A blue wave rolls across Massachusetts, but the impact appears to be the greatest toward the top of the ticket.

In the Senate, Democrat challenger John Cronin declared victory over incumbent Republican Sen. Dean Tran of Fitchburg. But Tran wasn’t conceding and results from Fitchburg were not in. Incumbents, including two Republicans, won or were leading in the other contested races.

In the House, full results were unclear, but Republicans were not being swept out.

Despite $10 million of spending in support, the ranked choice voting ballot question went down to defeat. The right to repair Question 1 was approved, but implementation of that complicated measure may take some work.

What’s at stake: Trump and Biden differ sharply on immigration policy.

COVID-19 cases balloon at MCI-Norfolk, where almost one in three prisoners tested so far have had a positive result. Staff testing is now mandated after the correctional officer union and Department of Correction brokered a deal. 

Gov. Charlie Baker nominates the first Latina to the Supreme Judicial Court — Appeals Court Judge Dalila Argaez Wendlandt.

Baker says if Massachusetts residents wear masks religiously for a month we could kill the COVID-19 virus.





A Harvard epidemiologist called Gov. Charlie Baker’s new directive that people wear masks at all times in public — even outdoors when far from other people — “pandemic theater.” (Boston Herald)

Cape Cod Healthcare officials have announced the launch of a $70 million electronic medical record system. (Cape Cod Times)


Voters in New Jersey vote for recreational marijuana. (New York Times)


President Trump falsely claimed election fraud and prematurely claimed victory in the presidential race early Wednesday morning. (Washington Post

In local election results, several open state House seats are filled. Democrat Sally Kerans wins the seat in the 13th Essex District (The Salem News), Fitchburg City Council President Michael Kushmerek, a Democrat, wins in Worcester’s 3rd District, and Democrat Meghan Kilcoyne of Northboro will fill the open House seat in Worcester’s 12th District.  (Telegram & Gazette) Kilcoyne becomes the first woman to ever hold that House seat. Republican Kelly Pease wins an open Westfield seat. (MassLive

In the tight race for the 7th Hampden House seat, both Republican James “Chip” Harrington and Democrat Jake Oliveira are claiming victory. The uncertainty appears to stem from the Belchertown ballot count. (MassLive)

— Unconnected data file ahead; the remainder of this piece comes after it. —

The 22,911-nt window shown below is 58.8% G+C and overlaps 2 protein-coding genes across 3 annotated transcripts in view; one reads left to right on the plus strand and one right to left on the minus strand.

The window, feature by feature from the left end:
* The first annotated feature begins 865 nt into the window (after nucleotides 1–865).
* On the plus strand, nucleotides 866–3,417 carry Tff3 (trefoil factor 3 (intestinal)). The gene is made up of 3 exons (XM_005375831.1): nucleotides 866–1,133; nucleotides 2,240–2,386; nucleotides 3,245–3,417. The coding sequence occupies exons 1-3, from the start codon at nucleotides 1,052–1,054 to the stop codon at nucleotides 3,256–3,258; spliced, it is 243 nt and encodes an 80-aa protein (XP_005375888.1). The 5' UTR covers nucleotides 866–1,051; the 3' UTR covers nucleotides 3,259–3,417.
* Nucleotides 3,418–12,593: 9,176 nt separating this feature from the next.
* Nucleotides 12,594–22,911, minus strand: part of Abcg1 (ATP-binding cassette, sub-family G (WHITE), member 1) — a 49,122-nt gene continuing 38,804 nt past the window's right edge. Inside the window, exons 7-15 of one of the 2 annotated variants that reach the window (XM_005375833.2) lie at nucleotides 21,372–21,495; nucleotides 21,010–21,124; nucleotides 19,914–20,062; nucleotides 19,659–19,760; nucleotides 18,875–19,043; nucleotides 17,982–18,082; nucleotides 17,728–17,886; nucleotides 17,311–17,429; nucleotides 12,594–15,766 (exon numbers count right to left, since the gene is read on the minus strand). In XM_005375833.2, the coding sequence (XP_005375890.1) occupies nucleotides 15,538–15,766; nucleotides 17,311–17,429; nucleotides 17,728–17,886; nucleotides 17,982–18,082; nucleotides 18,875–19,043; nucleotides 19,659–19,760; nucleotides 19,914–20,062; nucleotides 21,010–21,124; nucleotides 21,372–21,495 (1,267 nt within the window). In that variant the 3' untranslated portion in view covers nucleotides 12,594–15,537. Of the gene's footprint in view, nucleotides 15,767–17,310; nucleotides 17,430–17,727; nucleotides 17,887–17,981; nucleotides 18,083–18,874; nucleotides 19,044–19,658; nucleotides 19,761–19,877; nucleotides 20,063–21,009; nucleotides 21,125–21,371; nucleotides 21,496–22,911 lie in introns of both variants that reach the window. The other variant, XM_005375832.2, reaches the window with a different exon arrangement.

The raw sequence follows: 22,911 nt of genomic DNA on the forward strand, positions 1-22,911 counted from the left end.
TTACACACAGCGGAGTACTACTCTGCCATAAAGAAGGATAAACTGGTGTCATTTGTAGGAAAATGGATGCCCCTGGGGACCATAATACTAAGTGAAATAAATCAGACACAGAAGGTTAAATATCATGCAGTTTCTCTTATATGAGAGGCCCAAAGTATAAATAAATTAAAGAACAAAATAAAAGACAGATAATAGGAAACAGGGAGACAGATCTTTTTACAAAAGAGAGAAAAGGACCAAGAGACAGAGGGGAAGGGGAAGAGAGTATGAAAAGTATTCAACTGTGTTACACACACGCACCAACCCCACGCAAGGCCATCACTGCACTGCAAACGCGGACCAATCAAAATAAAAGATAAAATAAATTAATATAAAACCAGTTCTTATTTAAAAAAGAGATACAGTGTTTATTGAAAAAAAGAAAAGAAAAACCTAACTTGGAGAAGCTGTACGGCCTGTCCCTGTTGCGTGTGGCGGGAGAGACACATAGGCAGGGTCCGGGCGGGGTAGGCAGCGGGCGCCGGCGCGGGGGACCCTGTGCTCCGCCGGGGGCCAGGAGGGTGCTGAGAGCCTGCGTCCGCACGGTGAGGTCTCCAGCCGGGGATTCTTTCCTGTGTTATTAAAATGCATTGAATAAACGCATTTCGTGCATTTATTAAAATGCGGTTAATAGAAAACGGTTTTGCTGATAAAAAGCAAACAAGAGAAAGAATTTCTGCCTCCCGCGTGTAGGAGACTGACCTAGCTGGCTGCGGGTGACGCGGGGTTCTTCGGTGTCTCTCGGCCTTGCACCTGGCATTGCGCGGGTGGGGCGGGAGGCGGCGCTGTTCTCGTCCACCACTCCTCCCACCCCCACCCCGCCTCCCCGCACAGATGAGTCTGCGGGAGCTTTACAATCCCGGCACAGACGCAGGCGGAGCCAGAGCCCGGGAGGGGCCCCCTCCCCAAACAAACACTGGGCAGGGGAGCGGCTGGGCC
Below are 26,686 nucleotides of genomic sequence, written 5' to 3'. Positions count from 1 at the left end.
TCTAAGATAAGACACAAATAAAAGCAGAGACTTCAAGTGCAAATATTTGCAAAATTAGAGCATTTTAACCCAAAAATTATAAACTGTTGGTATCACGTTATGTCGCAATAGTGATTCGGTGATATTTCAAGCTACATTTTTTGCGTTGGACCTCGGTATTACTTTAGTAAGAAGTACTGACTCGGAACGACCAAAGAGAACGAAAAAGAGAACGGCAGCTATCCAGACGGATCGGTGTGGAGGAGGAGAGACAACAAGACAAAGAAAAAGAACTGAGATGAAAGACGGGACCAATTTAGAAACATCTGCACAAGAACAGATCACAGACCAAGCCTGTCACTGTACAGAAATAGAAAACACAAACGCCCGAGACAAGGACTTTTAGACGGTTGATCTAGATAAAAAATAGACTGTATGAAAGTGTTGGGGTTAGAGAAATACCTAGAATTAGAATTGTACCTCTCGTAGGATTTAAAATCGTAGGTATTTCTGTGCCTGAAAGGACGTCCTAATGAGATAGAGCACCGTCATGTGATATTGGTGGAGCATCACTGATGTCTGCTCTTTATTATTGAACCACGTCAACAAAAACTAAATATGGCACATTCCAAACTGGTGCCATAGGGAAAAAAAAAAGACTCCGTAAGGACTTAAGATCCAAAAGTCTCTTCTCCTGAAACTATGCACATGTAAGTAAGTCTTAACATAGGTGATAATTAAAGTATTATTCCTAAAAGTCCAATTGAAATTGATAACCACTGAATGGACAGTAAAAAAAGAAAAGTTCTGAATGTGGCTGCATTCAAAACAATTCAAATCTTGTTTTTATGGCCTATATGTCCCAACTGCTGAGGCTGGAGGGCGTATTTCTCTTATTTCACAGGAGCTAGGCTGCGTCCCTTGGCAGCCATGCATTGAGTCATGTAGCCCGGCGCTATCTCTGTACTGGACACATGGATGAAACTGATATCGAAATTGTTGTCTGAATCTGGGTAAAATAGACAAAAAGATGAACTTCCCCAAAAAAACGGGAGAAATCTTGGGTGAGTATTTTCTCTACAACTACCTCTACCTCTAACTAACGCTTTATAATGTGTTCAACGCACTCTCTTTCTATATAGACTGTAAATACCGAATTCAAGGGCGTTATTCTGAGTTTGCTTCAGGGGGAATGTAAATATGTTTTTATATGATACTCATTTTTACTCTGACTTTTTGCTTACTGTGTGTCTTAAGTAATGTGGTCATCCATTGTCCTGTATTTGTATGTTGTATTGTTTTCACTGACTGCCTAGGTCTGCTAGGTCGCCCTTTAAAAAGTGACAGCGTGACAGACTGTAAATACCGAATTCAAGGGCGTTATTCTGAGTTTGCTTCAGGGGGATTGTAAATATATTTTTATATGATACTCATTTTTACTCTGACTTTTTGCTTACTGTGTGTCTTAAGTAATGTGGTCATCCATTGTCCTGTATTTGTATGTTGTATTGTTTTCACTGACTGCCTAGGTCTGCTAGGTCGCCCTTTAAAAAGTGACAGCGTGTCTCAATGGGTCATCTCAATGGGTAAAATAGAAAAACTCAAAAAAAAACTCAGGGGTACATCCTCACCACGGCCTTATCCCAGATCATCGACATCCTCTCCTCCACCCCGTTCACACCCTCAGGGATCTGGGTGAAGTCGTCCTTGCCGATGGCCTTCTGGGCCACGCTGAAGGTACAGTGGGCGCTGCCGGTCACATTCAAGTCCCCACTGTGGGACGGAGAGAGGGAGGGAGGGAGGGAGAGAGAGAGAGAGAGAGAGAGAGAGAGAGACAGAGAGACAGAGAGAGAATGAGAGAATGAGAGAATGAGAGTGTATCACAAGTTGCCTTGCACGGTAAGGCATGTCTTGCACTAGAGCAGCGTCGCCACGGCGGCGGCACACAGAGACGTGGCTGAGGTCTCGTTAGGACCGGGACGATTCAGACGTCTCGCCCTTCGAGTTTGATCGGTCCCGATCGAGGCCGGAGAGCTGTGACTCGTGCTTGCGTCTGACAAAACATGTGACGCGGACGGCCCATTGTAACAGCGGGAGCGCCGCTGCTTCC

Stephanie Fattman is on track to defeat John Dolan in the Worcester County register of probate race. (Telegram & Gazette) Rosemary Saccomani will become the next Hampden County register of probate. (MassLive)

Jake Auchincloss wins the 4th District seat vacated by Rep. Joe Kennedy III. (The Enteprise

Adam Gomez, of Springfield, is the first Latino elected to the state Senate. (MassLive)

In voting glitches: A corrupt memory card in a Gloucester voting machine requires poll workers to scramble and delays the results as a hand-count is required (Gloucester Daily Times)


Public comments in the city development review are trending heavily against Don Chiofaro’s plans for a Boston waterfront tower. (Boston Globe)  

Encore Boston Harbor is temporarily closing its casino hotel amid the new coronavirus restrictions issued by Gov. Charlie Baker. (Boston Globe


The family of Whitey Bulger, who was murdered in prison, sue the federal bureau of prisons and 30 unnamed prison employees for failing to protect Bulger. (Associated Press)

The Worcester courthouse will close early Wednesday amid plans for downtown protests. (Telegram & Gazette)

A Massachusetts State Police trooper is fired after using racial slurs while off-duty in a confrontation with a Revere motorist. (WCVB)

Community Legal Aid sues the Massachusetts Division of Unemployment Assistance for halting unemployment benefits for five people and demanding repayment without a hearing. (MassLive)